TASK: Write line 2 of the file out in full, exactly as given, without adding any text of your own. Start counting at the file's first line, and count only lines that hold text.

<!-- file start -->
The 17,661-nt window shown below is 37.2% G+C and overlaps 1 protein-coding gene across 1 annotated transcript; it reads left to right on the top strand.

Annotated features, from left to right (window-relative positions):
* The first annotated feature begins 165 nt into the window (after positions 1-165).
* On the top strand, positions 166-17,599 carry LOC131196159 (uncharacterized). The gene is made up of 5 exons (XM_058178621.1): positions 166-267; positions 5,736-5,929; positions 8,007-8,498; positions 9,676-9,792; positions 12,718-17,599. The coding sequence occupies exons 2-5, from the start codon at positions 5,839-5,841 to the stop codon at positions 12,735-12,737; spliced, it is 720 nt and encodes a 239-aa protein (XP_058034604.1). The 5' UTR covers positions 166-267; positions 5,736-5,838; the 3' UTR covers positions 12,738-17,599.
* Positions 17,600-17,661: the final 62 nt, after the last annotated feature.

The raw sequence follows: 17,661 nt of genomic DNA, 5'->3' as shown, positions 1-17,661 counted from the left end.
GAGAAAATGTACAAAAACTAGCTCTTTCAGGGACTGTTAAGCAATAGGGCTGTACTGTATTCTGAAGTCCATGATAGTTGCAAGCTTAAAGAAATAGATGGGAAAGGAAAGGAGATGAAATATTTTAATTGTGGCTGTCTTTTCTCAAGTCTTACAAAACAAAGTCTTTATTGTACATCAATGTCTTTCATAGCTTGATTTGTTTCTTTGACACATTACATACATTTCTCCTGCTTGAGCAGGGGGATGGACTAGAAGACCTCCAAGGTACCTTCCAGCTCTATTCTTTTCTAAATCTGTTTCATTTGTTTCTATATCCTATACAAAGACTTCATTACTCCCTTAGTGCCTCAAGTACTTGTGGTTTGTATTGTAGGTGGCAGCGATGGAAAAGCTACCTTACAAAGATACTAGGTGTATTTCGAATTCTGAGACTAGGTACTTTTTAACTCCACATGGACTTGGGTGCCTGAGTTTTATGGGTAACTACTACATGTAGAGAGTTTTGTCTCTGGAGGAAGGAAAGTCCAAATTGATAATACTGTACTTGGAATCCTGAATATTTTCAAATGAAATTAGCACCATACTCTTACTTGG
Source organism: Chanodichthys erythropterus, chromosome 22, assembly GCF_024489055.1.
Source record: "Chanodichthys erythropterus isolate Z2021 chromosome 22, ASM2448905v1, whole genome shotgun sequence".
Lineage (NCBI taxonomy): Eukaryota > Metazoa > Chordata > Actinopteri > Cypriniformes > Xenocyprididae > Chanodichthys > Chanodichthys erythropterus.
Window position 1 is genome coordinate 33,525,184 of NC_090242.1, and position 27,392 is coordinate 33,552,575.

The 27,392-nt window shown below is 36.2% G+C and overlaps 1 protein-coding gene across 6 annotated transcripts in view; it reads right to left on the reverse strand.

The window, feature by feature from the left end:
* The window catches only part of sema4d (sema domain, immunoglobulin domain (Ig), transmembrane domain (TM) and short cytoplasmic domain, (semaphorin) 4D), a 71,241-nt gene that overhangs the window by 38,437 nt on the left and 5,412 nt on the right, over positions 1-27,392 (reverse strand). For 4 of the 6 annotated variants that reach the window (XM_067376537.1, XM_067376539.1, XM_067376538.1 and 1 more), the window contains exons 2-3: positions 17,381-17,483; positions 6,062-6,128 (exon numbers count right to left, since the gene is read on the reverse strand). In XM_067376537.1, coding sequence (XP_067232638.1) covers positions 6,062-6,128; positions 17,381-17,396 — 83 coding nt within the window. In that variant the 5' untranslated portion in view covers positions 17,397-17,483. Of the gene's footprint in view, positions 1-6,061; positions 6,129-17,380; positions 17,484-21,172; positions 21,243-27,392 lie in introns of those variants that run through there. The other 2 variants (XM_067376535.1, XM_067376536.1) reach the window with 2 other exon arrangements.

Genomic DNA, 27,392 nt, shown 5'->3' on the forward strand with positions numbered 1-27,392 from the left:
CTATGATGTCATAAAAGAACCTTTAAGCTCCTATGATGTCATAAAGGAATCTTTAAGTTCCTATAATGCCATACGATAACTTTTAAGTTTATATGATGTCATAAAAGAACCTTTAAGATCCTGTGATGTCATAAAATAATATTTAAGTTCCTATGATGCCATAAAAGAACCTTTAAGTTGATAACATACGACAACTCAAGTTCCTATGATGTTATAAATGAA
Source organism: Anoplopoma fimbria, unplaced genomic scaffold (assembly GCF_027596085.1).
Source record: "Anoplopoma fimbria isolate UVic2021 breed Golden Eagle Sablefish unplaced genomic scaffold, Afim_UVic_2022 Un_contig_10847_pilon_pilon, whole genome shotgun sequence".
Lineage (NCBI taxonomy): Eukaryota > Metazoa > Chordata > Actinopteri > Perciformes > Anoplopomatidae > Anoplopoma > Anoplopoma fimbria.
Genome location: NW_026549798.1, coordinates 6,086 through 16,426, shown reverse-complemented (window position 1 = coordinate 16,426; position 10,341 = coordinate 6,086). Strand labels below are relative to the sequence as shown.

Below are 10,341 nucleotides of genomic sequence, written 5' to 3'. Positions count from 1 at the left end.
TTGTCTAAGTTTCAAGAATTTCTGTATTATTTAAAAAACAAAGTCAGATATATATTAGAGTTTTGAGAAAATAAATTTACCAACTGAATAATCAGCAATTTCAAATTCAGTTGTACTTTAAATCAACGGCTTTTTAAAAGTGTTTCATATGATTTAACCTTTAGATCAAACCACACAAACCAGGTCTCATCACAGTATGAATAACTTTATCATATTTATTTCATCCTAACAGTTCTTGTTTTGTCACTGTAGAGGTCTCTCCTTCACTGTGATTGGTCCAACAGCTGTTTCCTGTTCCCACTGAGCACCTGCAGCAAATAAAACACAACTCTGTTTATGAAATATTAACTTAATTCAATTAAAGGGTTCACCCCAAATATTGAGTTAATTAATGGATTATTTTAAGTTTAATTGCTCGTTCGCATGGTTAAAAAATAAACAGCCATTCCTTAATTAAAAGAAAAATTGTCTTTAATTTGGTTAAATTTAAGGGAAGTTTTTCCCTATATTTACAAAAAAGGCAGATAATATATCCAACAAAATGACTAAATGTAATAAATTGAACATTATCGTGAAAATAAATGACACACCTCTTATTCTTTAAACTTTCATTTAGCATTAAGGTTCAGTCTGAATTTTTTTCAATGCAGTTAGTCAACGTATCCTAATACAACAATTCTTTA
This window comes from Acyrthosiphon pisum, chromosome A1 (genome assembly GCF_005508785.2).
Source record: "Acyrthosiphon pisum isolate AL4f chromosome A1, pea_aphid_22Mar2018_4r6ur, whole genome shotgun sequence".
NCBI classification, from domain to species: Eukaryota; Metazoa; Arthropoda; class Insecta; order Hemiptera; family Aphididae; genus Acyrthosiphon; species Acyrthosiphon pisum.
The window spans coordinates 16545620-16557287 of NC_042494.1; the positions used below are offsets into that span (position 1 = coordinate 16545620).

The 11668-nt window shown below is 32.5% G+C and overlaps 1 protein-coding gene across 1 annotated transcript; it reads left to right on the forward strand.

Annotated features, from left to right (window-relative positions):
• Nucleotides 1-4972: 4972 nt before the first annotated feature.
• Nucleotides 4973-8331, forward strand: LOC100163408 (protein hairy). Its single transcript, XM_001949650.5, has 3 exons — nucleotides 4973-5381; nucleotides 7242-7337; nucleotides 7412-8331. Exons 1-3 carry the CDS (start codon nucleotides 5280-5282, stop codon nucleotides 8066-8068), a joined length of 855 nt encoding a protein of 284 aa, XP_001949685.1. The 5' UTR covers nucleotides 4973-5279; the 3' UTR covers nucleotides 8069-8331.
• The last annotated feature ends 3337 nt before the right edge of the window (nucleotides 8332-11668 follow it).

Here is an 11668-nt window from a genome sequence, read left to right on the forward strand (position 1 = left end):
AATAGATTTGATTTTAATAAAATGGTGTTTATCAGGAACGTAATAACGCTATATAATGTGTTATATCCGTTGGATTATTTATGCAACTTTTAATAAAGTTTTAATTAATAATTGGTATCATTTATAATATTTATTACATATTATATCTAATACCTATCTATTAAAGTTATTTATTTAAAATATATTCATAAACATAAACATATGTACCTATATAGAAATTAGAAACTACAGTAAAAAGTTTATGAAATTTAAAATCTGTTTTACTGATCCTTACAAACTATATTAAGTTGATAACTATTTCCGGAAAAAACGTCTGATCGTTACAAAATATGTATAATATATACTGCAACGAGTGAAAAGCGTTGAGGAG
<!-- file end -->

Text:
Annotated features, from left to right (window-relative positions):